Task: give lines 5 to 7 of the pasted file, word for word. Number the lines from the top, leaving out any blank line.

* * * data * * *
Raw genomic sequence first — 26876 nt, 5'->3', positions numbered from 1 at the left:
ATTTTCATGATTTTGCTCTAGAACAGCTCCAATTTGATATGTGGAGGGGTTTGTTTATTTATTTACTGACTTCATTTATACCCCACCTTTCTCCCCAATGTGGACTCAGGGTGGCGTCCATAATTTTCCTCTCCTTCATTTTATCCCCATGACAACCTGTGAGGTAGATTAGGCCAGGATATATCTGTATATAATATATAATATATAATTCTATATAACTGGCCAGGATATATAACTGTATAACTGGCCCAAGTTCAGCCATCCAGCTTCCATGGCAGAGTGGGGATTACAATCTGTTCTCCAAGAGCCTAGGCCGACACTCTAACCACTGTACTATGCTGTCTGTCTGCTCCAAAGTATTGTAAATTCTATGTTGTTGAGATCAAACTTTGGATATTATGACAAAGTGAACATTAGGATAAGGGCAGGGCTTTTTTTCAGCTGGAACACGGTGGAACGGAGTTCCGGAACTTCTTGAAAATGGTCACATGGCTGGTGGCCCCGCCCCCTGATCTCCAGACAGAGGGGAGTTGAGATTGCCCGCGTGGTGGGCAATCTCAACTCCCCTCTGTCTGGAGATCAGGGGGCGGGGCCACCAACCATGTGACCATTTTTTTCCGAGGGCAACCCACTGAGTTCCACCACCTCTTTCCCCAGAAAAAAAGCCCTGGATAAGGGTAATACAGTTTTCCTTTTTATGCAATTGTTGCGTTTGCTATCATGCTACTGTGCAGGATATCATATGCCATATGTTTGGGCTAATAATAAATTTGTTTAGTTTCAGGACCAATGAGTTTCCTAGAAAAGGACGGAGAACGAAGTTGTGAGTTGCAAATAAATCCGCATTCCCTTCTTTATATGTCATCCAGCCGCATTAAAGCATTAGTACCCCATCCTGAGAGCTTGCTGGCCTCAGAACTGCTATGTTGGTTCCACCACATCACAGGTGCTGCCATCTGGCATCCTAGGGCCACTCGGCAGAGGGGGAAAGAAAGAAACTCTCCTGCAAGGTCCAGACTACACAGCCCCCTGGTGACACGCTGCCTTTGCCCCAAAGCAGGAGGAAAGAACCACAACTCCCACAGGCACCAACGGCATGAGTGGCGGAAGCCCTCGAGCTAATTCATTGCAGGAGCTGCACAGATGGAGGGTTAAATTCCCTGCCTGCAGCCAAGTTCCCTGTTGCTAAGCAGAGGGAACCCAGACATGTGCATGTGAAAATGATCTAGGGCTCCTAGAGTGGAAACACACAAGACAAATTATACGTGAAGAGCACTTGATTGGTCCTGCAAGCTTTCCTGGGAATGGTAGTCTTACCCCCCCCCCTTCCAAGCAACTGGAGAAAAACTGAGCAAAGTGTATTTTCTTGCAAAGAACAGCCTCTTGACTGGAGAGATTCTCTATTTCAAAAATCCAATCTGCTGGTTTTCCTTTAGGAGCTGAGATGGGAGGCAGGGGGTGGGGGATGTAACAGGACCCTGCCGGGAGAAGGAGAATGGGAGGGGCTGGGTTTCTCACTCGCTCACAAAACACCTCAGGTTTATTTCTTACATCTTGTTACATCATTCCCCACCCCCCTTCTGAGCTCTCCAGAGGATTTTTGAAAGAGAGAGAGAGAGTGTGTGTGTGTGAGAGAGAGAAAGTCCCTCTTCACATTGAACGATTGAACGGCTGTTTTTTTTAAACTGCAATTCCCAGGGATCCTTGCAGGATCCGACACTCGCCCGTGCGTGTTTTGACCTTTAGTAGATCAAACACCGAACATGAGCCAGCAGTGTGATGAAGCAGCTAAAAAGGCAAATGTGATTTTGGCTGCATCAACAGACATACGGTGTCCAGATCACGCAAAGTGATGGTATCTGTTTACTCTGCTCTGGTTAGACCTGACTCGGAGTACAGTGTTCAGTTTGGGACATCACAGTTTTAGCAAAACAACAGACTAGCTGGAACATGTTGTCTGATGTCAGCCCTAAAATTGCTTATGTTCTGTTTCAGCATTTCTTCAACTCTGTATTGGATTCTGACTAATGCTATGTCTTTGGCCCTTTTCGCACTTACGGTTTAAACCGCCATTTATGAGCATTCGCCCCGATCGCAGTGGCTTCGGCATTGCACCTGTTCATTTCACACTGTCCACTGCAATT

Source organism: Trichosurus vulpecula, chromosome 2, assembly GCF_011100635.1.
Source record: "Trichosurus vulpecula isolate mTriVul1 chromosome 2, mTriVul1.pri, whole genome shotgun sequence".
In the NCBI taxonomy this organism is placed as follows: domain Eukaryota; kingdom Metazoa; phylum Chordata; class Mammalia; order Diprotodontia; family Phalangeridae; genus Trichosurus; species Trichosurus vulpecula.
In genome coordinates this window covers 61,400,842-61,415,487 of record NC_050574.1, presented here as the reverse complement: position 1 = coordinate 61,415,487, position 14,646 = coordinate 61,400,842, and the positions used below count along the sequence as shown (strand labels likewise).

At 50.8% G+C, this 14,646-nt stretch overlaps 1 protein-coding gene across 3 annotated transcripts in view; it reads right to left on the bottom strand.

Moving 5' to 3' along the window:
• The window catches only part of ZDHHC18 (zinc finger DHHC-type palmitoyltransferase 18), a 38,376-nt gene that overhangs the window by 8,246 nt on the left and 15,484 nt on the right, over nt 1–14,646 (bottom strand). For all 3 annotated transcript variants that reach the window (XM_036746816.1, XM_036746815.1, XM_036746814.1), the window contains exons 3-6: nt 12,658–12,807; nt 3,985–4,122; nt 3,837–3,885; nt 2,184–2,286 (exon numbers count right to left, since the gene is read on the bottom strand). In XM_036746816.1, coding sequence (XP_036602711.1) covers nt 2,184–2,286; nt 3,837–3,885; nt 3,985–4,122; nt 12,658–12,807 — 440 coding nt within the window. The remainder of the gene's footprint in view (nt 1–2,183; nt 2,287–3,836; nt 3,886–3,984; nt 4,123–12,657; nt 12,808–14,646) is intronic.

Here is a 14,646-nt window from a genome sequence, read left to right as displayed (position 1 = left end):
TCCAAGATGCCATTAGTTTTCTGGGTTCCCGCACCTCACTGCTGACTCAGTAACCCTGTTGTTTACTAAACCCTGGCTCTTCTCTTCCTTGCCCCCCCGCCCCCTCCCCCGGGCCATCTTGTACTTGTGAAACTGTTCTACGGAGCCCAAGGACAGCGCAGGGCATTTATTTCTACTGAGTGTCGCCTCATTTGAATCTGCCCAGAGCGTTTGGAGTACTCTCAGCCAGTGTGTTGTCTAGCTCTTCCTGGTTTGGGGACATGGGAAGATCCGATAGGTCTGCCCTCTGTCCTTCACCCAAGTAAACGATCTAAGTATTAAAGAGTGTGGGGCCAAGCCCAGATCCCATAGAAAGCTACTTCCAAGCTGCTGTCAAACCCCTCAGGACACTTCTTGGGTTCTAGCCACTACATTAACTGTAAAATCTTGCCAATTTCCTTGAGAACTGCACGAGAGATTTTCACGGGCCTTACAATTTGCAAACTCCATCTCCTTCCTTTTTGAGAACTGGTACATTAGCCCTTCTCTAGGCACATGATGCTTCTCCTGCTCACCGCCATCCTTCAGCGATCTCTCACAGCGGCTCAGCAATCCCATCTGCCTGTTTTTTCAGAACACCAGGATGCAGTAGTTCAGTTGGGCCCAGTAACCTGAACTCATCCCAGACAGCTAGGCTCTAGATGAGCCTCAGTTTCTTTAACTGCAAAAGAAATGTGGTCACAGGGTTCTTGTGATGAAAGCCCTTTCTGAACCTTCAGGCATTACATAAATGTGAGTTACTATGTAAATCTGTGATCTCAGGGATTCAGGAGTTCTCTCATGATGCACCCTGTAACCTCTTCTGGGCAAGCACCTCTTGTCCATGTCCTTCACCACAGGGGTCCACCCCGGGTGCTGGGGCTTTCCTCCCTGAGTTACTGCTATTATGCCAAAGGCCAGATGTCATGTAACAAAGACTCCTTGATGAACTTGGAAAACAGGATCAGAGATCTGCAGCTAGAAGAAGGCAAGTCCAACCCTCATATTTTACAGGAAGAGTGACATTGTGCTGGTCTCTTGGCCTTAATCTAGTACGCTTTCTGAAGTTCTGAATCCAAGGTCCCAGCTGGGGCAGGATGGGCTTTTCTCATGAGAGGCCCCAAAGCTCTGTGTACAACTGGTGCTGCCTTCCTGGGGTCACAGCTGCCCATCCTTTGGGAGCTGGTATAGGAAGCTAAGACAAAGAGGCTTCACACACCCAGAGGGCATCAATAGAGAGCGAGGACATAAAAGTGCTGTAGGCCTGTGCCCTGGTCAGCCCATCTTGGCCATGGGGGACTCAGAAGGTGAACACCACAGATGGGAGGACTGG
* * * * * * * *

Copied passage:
In the NCBI taxonomy this organism is placed as follows: domain Eukaryota; kingdom Metazoa; phylum Chordata; class Mammalia; order Diprotodontia; family Phalangeridae; genus Trichosurus; species Trichosurus vulpecula.
In genome coordinates this window covers 61,400,842-61,415,487 of record NC_050574.1, presented here as the reverse complement: position 1 = coordinate 61,415,487, position 14,646 = coordinate 61,400,842, and the positions used below count along the sequence as shown (strand labels likewise).

At 50.8% G+C, this 14,646-nt stretch overlaps 1 protein-coding gene across 3 annotated transcripts in view; it reads right to left on the bottom strand.